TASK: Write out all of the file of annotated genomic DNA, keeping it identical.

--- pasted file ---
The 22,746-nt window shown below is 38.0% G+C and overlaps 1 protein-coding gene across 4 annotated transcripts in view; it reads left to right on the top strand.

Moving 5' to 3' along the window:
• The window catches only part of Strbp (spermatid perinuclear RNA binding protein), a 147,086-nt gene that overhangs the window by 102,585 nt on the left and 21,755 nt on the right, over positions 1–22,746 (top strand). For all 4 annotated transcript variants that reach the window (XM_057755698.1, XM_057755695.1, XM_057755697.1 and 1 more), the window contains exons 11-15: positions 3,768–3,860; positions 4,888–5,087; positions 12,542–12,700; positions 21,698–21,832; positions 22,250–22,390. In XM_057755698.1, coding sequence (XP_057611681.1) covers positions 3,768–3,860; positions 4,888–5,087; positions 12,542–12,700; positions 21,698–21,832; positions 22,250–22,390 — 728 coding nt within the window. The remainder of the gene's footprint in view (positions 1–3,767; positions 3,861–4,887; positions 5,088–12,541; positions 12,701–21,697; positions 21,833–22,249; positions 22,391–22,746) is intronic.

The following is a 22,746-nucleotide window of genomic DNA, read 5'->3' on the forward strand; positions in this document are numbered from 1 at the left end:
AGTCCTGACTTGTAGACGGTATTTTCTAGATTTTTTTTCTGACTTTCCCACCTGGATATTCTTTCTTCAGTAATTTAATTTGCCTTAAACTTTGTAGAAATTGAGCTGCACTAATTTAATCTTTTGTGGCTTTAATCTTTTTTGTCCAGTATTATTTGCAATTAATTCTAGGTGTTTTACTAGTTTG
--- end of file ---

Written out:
The 22,746-nt window shown below is 38.0% G+C and overlaps 1 protein-coding gene across 4 annotated transcripts in view; it reads left to right on the top strand.

Moving 5' to 3' along the window:
• The window catches only part of Strbp (spermatid perinuclear RNA binding protein), a 147,086-nt gene that overhangs the window by 102,585 nt on the left and 21,755 nt on the right, over positions 1–22,746 (top strand). For all 4 annotated transcript variants that reach the window (XM_057755698.1, XM_057755695.1, XM_057755697.1 and 1 more), the window contains exons 11-15: positions 3,768–3,860; positions 4,888–5,087; positions 12,542–12,700; positions 21,698–21,832; positions 22,250–22,390. In XM_057755698.1, coding sequence (XP_057611681.1) covers positions 3,768–3,860; positions 4,888–5,087; positions 12,542–12,700; positions 21,698–21,832; positions 22,250–22,390 — 728 coding nt within the window. The remainder of the gene's footprint in view (positions 1–3,767; positions 3,861–4,887; positions 5,088–12,541; positions 12,701–21,697; positions 21,833–22,249; positions 22,391–22,746) is intronic.

The following is a 22,746-nucleotide window of genomic DNA, read 5'->3' on the forward strand; positions in this document are numbered from 1 at the left end:
AGTCCTGACTTGTAGACGGTATTTTCTAGATTTTTTTTCTGACTTTCCCACCTGGATATTCTTTCTTCAGTAATTTAATTTGCCTTAAACTTTGTAGAAATTGAGCTGCACTAATTTAATCTTTTGTGGCTTTAATCTTTTTTGTCCAGTATTATTTGCAATTAATTCTAGGTGTTTTACTAGTTTG